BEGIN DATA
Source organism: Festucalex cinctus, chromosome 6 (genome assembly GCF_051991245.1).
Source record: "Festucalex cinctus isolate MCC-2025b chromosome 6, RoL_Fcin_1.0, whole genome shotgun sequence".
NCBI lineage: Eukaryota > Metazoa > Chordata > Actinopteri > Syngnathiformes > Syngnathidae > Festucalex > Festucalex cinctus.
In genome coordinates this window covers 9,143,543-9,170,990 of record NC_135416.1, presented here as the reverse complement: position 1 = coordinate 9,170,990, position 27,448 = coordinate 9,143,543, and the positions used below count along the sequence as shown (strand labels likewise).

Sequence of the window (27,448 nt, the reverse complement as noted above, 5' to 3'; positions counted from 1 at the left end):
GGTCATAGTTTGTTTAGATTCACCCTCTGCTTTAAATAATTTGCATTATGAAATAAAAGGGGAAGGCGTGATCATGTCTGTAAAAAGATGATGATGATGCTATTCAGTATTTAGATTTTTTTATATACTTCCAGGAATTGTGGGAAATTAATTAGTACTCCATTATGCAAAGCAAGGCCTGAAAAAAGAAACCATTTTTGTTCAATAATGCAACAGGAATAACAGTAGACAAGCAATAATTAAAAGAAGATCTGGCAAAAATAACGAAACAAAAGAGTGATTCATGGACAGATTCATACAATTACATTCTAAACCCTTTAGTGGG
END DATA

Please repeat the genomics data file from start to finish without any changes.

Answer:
Source organism: Festucalex cinctus, chromosome 6 (genome assembly GCF_051991245.1).
Source record: "Festucalex cinctus isolate MCC-2025b chromosome 6, RoL_Fcin_1.0, whole genome shotgun sequence".
NCBI lineage: Eukaryota > Metazoa > Chordata > Actinopteri > Syngnathiformes > Syngnathidae > Festucalex > Festucalex cinctus.
In genome coordinates this window covers 9,143,543-9,170,990 of record NC_135416.1, presented here as the reverse complement: position 1 = coordinate 9,170,990, position 27,448 = coordinate 9,143,543, and the positions used below count along the sequence as shown (strand labels likewise).

Sequence of the window (27,448 nt, the reverse complement as noted above, 5' to 3'; positions counted from 1 at the left end):
GGTCATAGTTTGTTTAGATTCACCCTCTGCTTTAAATAATTTGCATTATGAAATAAAAGGGGAAGGCGTGATCATGTCTGTAAAAAGATGATGATGATGCTATTCAGTATTTAGATTTTTTTATATACTTCCAGGAATTGTGGGAAATTAATTAGTACTCCATTATGCAAAGCAAGGCCTGAAAAAAGAAACCATTTTTGTTCAATAATGCAACAGGAATAACAGTAGACAAGCAATAATTAAAAGAAGATCTGGCAAAAATAACGAAACAAAAGAGTGATTCATGGACAGATTCATACAATTACATTCTAAACCCTTTAGTGGG